Pumpernickel flour: A dark rye flour make by grinding whole rye grain somewhat coarser than for rye flour. Used especially in pumpernickel bread and Boston brown bread.
Quinoa flour: Higher in fat than wheat flour, quinoa flour makes baked goods moister. Often used in gluten free baking.
Rice flour: Ground from the whole grain. Sweet in flavor. Gluten-free. Brown rice flour is made from whole grain; white rice flour from debranned rice. Sweet rice flour is made from sweet rice, more starchy.
Rye flour: Made from milling rye berries. Has a tangy, slightly sour flavor. Whole Rye used the complete grain and is sometimes known as dark rye. Light rye is made from debranned rye berries.
Semolina (Pasta) Flour: A granular flour, light yellow in color, is produced from durum wheat. It is used almost exclusively for making pasta. It is high in protein and gluten, which are necessary components for pasta making. Semolina is occasionally used for gnocchi, various breads, and a variety of other baked goods.
Sorghum flour: Another gluten-free flour. Ground from sorghum berries is imparts a sweet flavor. Sometimes labeled as Juwar flour.
Soy flour: Slightly bitter flavor, manufactured by milling soybeans. The full fat flour contains all the natural oil of the bean.
Spelt flour: Ground from spelt, it has a mild nutty flavor and is high in
protein but low in gluten. It is sometimes substituted for wheat flour in making
bread for the gluten and wheat intolerant. However, many Celiac patients find
they may also be intolerant of this flour. Available in whole spelt flour and white spelt flour, which
is made from debranned spelt grain.
Sweet Potato Flour: A gluten free flour that is produced from white sweet potatoes. Dull white in color, sweet potato flour is stiff in texture and somewhat sweet tasting. High in fiber, this flour contains more carbohydrates but less protein than common flour. It can be used for baked goods, such as breads, cookies, muffins, pancakes, doughnuts, sauces, and gravies, or as a thickener.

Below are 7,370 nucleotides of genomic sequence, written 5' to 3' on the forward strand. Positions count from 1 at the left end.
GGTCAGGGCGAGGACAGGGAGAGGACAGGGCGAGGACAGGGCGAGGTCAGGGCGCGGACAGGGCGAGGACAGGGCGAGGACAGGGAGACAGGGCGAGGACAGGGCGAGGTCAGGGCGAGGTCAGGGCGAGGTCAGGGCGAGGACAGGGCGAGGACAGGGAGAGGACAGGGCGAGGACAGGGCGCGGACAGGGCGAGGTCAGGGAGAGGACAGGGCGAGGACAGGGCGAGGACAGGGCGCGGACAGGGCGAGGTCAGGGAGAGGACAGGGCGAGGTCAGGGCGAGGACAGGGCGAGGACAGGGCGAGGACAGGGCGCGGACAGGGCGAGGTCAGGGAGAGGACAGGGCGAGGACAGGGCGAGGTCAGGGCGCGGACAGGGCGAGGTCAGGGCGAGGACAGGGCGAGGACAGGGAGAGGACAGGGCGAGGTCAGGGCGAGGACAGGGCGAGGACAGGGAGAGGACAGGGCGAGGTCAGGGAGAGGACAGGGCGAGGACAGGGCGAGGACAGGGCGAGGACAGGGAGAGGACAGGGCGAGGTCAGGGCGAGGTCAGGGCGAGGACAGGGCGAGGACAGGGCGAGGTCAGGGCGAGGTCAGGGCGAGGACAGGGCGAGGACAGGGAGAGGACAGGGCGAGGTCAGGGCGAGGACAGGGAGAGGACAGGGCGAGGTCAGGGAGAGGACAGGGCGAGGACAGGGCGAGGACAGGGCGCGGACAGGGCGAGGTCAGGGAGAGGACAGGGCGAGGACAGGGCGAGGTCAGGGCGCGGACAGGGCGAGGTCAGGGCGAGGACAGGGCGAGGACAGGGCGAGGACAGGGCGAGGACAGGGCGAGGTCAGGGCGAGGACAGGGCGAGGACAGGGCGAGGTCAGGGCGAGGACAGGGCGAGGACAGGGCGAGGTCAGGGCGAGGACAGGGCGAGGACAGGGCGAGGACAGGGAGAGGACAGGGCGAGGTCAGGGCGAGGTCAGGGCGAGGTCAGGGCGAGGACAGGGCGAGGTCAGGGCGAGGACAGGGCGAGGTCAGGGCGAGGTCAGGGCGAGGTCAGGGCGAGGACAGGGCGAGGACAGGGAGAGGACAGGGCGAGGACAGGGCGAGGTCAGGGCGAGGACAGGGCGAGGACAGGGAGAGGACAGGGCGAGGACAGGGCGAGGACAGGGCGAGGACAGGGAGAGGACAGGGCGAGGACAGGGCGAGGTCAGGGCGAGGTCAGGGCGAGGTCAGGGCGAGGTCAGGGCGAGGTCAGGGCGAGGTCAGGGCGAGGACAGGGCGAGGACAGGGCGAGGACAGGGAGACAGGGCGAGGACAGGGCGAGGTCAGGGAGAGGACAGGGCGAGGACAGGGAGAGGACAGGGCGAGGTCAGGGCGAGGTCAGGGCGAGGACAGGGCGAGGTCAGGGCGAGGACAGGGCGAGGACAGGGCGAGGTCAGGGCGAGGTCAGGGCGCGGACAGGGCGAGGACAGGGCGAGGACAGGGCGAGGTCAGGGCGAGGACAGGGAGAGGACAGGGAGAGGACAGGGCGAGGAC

Tapioca flour: Milled from the dried starch of the cassava root, this flour thickens when heated with water and is often used to give body to puddings, fruit pie fillings, and soups. It can also be used in baking.
T’eff flour: From T’eff grain, this is an ancient Ethiopian flour. Used to make unleavened bread, soups and other African foods, t’eff is available in both the natural brown and the natural ivory varieties.
Triticale flour: A grain developed by crossing rye and wheat. It has the tangy flavor of rye. Excellent flour for breads.
Unbleached flour: A variety of wheat flour where the bran and germ is removed. Not bleached as “white” flour is, it still lacks many of the nutrients in whole grain flours. Can be used in all recipes for wheat flour.
Whole Wheat Flour: Ground from the whole grain, this flour tends to be heavier than traditional "white" flour. It contains all the nutrients of the whole grain. Hard wheat flours tend to have more gluten and are better suited to baking breads and dinner rolls. Soft wheat flours have less gluten and are great for pastries and cakes.